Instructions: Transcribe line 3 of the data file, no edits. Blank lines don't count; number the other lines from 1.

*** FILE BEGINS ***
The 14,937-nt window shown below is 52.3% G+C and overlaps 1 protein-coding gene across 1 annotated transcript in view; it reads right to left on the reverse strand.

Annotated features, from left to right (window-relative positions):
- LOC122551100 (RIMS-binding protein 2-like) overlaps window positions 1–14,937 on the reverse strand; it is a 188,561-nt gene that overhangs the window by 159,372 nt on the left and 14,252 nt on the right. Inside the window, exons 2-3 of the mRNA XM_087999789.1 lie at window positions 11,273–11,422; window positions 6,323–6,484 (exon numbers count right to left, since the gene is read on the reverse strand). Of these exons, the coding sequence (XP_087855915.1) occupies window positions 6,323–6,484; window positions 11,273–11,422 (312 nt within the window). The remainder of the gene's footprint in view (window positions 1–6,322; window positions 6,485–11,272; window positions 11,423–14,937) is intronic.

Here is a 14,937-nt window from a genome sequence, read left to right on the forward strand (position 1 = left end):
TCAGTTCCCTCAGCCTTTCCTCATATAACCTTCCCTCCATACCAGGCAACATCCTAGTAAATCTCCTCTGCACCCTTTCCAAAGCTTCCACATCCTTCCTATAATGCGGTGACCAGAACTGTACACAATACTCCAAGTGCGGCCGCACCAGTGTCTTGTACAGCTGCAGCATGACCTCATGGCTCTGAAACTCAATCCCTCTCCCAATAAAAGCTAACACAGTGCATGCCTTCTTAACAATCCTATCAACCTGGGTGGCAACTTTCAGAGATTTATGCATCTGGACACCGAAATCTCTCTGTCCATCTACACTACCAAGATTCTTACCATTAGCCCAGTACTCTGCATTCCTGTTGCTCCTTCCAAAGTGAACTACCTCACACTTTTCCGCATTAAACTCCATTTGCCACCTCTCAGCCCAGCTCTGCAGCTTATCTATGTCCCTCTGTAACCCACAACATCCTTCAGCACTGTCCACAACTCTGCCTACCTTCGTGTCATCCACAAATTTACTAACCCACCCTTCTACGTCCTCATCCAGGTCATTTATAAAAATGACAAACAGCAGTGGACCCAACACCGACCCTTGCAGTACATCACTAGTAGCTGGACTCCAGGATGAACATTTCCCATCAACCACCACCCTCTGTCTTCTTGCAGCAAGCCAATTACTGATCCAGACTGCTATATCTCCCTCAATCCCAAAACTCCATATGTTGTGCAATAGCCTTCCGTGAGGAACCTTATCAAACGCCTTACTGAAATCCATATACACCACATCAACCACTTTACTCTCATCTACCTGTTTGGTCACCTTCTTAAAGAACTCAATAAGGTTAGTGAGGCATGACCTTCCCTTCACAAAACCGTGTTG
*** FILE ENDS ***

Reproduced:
- LOC122551100 (RIMS-binding protein 2-like) overlaps window positions 1–14,937 on the reverse strand; it is a 188,561-nt gene that overhangs the window by 159,372 nt on the left and 14,252 nt on the right. Inside the window, exons 2-3 of the mRNA XM_087999789.1 lie at window positions 11,273–11,422; window positions 6,323–6,484 (exon numbers count right to left, since the gene is read on the reverse strand). Of these exons, the coding sequence (XP_087855915.1) occupies window positions 6,323–6,484; window positions 11,273–11,422 (312 nt within the window). The remainder of the gene's footprint in view (window positions 1–6,322; window positions 6,485–11,272; window positions 11,423–14,937) is intronic.